The Favorites is a series briefly exploring films I love, to find out what makes them - and me - tick. Chinatown (1974/USA/dir. Roman Polanski) appeared at #45 on my original list.
What it is • It opens with old-fashioned credits, title cards with a classical font over an abstract sepia-toned background. Though made in the seventies, the film immediately pulls us back to the forties, the era of film noir, or perhaps even further into the thirties, when Chinatown is set. Then the first shot reveals something we never could have seen in actual Golden Age Hollywood: fairly graphic black-and-white photos of an extramarital sexual tryst. Detective Jake Gittes (Jack Nicholson) carefully watches a cuckolded husband (Burt Young) flip through the sordid stills and immediately three important aims are achieved: we learn about Jake's dirty business, a relatively honest living in a crooked town; we meet a very minor character whose story purpose will pay off later; and we realize something important - this film will lure us in with nostalgia, but its outlook is clear-eyed and unsentimental. Like three of the last five films on the list, and like the film I am immersed in at the time of this writing (the not-so-unrelated O.J.: Made in America), Chinatown takes place in - and is very much about - Los Angeles. Screenwriter Robert Towne was eager to convey his view of William Mulholland's real-life water scheme via the fictionalized story of Noah Cross (John Huston), a charismatic, deeply corrupt businessman who may be involved in diverting water from farmland so that drought-affected L.A. will have to push outward to the Pacific. Some people stand to make a killing on real estate - even if a few other people have to be killed for getting in the way. As Gittes investigates, he falls in love with a mysterious, possibly dangerous young widow (Faye Dunaway) and discovers dark secrets both societal and personal.
Why I like it •
The first thing to note about Chinatown is how effectively it reels you in through sheer narrative grace. This is one of the most celebrated screenplays of all time, a masterclass of witty dialogue, clever plotting, convincing characterization, and gripping mystery. Yet it was Polanski who put the final stamp on the film, ensuring its haunting legacy when he changed the scripted ending to something far fouler. Towne complained for years about what he saw as unnecessary pessimism, but in addition to feeling right the ending does something quite honest and important. It foregrounds the brutality of the domestic trauma instead of reducing it to a metaphor for the "larger" tragedy of city corruption, as Towne originally intended. Like another film that appeared recently on this list, Chinatown initially presents its familial violations as subservient to a drama about the entire community, before pulling the rug out from under us with a shocking, stomach-churning twist, followed by an ending drenched in vicious, unredeemed violence. Both narrative pivots foreground the raw horror of the personal, transcending (if also illuminating) the political. Polanski, who within a few years would prove himself to be a monster much like Noah Cross, does not let his characters or viewers off the hook, in the process transforming this film from an excellent, polished production into a far more profound tragedy. The final minutes provide a necessary gut-punch, dragging the film's gloss through the gutter.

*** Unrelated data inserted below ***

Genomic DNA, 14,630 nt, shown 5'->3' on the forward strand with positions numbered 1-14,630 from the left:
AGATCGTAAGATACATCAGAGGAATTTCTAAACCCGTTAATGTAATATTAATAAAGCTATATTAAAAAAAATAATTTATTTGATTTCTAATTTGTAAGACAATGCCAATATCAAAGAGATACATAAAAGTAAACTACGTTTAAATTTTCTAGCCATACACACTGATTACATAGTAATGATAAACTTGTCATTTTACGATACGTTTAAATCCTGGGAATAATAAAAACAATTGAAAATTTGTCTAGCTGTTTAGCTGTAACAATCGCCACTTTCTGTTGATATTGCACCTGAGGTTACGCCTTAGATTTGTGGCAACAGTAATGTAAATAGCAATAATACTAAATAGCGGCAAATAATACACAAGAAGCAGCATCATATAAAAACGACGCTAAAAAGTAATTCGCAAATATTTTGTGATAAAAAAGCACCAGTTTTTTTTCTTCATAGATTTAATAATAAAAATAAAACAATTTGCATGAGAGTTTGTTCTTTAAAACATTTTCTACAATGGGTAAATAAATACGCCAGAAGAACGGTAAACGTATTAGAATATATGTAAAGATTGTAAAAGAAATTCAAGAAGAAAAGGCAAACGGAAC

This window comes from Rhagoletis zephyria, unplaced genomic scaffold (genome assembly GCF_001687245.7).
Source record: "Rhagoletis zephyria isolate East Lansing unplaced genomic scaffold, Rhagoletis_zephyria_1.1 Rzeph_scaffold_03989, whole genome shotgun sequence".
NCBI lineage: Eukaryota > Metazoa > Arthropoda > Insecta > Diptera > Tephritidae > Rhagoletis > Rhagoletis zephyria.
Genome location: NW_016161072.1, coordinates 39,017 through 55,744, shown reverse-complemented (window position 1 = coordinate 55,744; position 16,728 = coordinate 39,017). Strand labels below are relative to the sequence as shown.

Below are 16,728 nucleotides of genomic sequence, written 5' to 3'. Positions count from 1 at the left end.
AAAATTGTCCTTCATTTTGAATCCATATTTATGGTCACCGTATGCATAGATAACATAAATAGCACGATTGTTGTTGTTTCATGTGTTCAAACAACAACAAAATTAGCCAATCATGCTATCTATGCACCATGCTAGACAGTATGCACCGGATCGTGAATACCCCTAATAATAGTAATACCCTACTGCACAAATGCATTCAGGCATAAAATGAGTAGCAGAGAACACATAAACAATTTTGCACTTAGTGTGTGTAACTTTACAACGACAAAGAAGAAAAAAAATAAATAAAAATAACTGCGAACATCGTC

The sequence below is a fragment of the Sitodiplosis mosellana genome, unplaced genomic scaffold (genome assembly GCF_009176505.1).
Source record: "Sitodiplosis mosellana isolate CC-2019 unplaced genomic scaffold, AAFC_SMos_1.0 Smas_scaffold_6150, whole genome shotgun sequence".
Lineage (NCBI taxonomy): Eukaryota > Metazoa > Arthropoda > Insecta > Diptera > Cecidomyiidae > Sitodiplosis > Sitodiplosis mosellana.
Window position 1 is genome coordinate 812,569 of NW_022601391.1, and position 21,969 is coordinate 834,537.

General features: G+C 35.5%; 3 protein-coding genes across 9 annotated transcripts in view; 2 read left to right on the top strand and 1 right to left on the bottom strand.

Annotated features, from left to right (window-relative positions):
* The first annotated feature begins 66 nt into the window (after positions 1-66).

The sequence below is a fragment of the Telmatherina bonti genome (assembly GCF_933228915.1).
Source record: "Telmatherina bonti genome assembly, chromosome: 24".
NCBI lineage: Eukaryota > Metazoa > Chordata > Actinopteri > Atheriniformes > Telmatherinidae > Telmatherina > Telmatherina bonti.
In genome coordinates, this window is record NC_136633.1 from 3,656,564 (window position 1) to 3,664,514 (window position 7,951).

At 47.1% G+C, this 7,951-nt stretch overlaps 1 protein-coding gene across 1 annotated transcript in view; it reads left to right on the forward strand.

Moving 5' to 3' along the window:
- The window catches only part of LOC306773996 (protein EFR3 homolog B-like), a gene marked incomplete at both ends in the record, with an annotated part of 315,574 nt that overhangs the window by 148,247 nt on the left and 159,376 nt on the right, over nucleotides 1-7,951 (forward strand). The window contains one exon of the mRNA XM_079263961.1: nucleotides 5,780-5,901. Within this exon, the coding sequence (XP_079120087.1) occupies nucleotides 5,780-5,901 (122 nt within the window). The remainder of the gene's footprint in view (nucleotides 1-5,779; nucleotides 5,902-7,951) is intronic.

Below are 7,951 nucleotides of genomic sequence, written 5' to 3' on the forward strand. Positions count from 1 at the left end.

More from me • A clip from Chinatown appears at 2:26 in "Pray For Us Sinners", a chapter in my "32 Days of Movies" video clip series. I also reviewed the documentary Roman Polanski: Wanted and Desired in light of Polanski's (temporary) capture in 2009, including discussion of Chinatown and its relationship to the director's subsequent crime.
How you can see it • Chinatown is available on blu-ray/DVD from Netflix and for digital rental or purchase on these sites.
What do you think? • Among other neo-noirs - even among original noirs - how do you think Chinatown holds up? Do you think Towne or Polanski was correct in their assumptions about the ending? Have you seen the 1990 sequel The Two Jakes and if so, do you feel it adds anything to Chinatown's legacy?
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Yesterday: The Big Lebowski (#46)
Tomorrow: Out 1 (#44)